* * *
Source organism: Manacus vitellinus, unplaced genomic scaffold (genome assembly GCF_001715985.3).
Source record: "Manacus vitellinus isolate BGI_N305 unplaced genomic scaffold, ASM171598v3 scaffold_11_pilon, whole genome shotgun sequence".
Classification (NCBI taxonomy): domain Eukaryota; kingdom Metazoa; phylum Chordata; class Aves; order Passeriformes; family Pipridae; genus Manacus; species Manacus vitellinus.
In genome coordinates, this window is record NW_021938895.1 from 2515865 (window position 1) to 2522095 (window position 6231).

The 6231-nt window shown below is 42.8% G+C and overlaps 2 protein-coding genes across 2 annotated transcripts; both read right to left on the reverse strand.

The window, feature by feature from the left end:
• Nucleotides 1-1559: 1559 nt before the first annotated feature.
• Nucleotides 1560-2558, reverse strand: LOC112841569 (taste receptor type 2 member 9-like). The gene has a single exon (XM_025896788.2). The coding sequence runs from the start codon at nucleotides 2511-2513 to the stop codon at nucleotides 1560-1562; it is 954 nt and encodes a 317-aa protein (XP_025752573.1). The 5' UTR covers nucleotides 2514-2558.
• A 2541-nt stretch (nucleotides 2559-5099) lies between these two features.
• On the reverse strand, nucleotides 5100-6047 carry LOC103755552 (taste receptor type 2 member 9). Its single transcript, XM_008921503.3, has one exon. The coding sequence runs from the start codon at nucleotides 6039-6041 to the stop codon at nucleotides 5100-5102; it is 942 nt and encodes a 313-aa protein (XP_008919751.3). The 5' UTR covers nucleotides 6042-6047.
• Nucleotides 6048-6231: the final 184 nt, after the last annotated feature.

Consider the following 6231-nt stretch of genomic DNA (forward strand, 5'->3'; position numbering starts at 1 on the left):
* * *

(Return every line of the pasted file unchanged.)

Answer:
Source organism: Manacus vitellinus, unplaced genomic scaffold (genome assembly GCF_001715985.3).
Source record: "Manacus vitellinus isolate BGI_N305 unplaced genomic scaffold, ASM171598v3 scaffold_11_pilon, whole genome shotgun sequence".
Classification (NCBI taxonomy): domain Eukaryota; kingdom Metazoa; phylum Chordata; class Aves; order Passeriformes; family Pipridae; genus Manacus; species Manacus vitellinus.
In genome coordinates, this window is record NW_021938895.1 from 2515865 (window position 1) to 2522095 (window position 6231).

The 6231-nt window shown below is 42.8% G+C and overlaps 2 protein-coding genes across 2 annotated transcripts; both read right to left on the reverse strand.

The window, feature by feature from the left end:
• Nucleotides 1-1559: 1559 nt before the first annotated feature.
• Nucleotides 1560-2558, reverse strand: LOC112841569 (taste receptor type 2 member 9-like). The gene has a single exon (XM_025896788.2). The coding sequence runs from the start codon at nucleotides 2511-2513 to the stop codon at nucleotides 1560-1562; it is 954 nt and encodes a 317-aa protein (XP_025752573.1). The 5' UTR covers nucleotides 2514-2558.
• A 2541-nt stretch (nucleotides 2559-5099) lies between these two features.
• On the reverse strand, nucleotides 5100-6047 carry LOC103755552 (taste receptor type 2 member 9). Its single transcript, XM_008921503.3, has one exon. The coding sequence runs from the start codon at nucleotides 6039-6041 to the stop codon at nucleotides 5100-5102; it is 942 nt and encodes a 313-aa protein (XP_008919751.3). The 5' UTR covers nucleotides 6042-6047.
• Nucleotides 6048-6231: the final 184 nt, after the last annotated feature.

Consider the following 6231-nt stretch of genomic DNA (forward strand, 5'->3'; position numbering starts at 1 on the left):